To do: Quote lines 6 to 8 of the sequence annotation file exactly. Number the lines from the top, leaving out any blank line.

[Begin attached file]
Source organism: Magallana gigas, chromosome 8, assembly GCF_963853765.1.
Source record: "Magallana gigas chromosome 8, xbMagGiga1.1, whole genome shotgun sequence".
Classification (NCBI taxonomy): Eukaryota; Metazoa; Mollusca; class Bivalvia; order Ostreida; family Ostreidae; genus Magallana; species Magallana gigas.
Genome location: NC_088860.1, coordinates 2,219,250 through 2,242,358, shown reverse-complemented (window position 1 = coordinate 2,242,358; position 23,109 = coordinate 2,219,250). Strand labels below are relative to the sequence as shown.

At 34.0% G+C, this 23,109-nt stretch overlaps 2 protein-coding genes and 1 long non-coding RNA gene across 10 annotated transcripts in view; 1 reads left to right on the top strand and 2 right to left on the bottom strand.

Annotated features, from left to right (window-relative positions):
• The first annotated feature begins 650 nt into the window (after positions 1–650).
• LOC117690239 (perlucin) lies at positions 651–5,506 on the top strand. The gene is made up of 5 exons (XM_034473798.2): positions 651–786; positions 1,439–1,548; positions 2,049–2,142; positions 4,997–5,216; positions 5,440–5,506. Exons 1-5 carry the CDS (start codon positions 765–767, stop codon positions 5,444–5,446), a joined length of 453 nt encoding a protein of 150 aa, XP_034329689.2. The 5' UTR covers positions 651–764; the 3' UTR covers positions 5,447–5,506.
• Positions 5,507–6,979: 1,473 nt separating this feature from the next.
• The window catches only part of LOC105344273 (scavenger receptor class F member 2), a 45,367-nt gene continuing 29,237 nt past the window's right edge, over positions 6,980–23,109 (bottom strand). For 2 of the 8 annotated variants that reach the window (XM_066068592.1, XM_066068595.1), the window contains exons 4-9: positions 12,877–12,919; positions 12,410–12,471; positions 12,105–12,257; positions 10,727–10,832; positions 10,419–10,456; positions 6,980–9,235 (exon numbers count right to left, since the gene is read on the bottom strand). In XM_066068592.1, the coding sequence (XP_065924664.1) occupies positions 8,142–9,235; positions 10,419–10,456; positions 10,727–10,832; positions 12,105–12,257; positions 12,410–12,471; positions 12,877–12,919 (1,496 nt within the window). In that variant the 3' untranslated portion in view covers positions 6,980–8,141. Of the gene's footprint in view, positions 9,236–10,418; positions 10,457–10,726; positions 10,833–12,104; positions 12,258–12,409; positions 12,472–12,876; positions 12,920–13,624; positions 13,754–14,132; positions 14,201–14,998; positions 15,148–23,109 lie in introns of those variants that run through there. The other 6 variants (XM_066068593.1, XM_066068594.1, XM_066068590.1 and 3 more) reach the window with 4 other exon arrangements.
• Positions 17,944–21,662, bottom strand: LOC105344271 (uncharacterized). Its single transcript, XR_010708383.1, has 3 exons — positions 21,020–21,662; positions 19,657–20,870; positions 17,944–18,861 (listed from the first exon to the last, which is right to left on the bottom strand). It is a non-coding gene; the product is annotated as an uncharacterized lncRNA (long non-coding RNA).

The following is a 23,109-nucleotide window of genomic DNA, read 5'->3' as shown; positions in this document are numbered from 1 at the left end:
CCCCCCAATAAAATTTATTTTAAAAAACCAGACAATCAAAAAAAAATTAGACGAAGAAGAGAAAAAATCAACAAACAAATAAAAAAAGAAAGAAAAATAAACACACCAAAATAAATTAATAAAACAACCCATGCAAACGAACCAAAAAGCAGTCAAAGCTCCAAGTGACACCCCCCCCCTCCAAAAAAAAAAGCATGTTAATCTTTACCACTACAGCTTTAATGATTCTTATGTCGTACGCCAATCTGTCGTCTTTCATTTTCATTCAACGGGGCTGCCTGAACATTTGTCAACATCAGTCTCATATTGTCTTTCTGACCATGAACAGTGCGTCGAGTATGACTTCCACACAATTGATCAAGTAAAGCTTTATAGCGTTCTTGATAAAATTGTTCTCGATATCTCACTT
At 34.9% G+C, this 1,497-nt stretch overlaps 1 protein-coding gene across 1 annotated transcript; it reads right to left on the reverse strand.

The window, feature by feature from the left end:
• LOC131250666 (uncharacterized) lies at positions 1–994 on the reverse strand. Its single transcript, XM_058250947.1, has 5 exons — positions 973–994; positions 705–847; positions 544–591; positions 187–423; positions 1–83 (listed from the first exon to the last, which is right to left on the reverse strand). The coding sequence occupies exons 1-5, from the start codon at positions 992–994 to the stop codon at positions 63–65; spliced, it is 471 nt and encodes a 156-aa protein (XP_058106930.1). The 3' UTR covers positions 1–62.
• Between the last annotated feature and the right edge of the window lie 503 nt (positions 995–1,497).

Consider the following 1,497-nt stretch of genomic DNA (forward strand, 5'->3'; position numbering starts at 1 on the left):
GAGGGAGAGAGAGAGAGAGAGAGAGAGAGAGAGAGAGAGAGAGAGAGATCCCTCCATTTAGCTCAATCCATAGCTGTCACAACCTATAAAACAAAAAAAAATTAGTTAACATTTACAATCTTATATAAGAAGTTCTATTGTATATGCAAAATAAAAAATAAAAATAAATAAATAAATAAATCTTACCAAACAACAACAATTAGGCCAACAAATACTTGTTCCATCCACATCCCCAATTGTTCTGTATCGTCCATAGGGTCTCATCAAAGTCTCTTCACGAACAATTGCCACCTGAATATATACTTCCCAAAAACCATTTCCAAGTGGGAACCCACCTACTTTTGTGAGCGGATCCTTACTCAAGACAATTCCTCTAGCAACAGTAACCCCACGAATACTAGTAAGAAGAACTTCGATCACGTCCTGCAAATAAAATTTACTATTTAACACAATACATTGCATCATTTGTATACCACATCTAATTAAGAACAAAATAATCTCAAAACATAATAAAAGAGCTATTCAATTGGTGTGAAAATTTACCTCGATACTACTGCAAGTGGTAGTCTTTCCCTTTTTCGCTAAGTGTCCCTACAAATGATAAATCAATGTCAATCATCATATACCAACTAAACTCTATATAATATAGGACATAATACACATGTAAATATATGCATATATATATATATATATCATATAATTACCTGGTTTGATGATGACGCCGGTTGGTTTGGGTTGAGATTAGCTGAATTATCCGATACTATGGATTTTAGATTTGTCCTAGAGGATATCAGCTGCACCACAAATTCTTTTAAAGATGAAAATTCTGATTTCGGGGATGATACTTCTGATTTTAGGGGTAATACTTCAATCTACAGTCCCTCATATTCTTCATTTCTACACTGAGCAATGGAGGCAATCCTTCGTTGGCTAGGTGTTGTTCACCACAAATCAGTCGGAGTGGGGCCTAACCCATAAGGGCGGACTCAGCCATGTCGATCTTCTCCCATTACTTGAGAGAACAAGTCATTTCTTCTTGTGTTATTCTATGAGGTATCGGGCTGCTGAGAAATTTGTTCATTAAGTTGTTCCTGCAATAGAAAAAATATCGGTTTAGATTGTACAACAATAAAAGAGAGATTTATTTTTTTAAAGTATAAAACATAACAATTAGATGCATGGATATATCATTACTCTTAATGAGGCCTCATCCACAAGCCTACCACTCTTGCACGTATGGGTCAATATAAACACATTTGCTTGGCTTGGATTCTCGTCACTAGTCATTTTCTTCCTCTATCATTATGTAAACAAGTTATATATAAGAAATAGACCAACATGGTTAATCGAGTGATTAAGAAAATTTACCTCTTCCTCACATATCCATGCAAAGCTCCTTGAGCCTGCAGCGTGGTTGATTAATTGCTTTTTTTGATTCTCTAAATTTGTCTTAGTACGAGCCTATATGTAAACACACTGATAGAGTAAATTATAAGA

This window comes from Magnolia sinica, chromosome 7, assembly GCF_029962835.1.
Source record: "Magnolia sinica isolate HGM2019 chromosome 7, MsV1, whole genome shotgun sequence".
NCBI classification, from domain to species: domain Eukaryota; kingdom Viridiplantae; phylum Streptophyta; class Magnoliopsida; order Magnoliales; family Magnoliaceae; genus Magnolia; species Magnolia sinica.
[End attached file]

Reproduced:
Annotated features, from left to right (window-relative positions):
• The first annotated feature begins 650 nt into the window (after positions 1–650).
• LOC117690239 (perlucin) lies at positions 651–5,506 on the top strand. The gene is made up of 5 exons (XM_034473798.2): positions 651–786; positions 1,439–1,548; positions 2,049–2,142; positions 4,997–5,216; positions 5,440–5,506. Exons 1-5 carry the CDS (start codon positions 765–767, stop codon positions 5,444–5,446), a joined length of 453 nt encoding a protein of 150 aa, XP_034329689.2. The 5' UTR covers positions 651–764; the 3' UTR covers positions 5,447–5,506.